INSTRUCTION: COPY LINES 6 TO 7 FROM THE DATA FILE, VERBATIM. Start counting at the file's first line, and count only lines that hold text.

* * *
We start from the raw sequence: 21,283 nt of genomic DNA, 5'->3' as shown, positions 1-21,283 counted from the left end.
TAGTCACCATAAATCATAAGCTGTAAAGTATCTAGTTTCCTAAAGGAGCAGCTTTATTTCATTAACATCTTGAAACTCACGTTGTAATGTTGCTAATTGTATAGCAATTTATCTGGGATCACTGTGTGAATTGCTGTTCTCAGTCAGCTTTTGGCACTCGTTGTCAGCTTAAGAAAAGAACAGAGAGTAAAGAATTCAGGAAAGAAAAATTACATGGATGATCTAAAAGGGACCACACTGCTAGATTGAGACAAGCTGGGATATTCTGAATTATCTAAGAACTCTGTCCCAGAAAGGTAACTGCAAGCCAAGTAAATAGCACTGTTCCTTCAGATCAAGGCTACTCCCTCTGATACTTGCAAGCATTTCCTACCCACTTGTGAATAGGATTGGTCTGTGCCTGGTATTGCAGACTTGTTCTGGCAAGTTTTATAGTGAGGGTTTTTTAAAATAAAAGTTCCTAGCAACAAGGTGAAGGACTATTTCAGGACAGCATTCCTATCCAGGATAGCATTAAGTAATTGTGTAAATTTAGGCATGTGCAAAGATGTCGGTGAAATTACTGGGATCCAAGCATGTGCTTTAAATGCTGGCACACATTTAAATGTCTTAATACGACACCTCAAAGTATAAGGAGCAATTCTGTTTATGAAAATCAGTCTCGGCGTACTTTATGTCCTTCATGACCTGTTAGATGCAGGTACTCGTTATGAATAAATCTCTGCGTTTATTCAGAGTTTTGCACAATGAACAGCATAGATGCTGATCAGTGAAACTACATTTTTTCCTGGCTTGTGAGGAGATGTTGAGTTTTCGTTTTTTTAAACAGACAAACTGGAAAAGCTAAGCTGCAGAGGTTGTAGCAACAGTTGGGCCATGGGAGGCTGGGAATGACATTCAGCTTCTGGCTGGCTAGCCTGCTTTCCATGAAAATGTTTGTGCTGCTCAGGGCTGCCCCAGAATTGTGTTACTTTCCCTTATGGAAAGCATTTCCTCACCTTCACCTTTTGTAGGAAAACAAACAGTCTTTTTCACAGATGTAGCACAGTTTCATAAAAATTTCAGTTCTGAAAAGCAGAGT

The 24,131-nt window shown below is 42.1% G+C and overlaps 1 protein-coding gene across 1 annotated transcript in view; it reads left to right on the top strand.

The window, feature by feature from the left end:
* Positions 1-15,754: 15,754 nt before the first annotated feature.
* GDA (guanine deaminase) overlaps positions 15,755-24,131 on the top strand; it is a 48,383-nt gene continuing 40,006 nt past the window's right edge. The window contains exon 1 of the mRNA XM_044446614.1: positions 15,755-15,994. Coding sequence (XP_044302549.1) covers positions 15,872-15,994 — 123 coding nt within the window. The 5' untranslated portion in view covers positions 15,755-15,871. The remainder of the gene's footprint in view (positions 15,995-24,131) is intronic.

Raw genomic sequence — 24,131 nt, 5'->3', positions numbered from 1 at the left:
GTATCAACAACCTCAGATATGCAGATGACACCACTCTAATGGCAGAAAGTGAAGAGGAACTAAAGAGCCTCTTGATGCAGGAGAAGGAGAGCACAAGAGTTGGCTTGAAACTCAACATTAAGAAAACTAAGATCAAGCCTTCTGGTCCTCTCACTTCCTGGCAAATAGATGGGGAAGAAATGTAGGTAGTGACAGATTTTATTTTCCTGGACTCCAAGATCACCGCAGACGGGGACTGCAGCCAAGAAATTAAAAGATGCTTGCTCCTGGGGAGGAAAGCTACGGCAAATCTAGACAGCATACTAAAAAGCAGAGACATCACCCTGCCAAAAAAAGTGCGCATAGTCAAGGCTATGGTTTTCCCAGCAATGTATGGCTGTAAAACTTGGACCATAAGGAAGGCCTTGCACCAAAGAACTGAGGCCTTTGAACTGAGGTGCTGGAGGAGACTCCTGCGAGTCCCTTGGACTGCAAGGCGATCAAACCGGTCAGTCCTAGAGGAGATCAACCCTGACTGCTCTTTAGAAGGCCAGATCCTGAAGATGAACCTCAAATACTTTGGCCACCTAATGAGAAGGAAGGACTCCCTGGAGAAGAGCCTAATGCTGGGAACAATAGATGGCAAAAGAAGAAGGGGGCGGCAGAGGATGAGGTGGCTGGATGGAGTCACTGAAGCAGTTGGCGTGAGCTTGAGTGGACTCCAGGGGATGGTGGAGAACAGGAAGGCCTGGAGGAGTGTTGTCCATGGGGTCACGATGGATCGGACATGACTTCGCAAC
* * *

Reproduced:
* GDA (guanine deaminase) overlaps positions 15,755-24,131 on the top strand; it is a 48,383-nt gene continuing 40,006 nt past the window's right edge. The window contains exon 1 of the mRNA XM_044446614.1: positions 15,755-15,994. Coding sequence (XP_044302549.1) covers positions 15,872-15,994 — 123 coding nt within the window. The 5' untranslated portion in view covers positions 15,755-15,871. The remainder of the gene's footprint in view (positions 15,995-24,131) is intronic.

Raw genomic sequence — 24,131 nt, 5'->3', positions numbered from 1 at the left: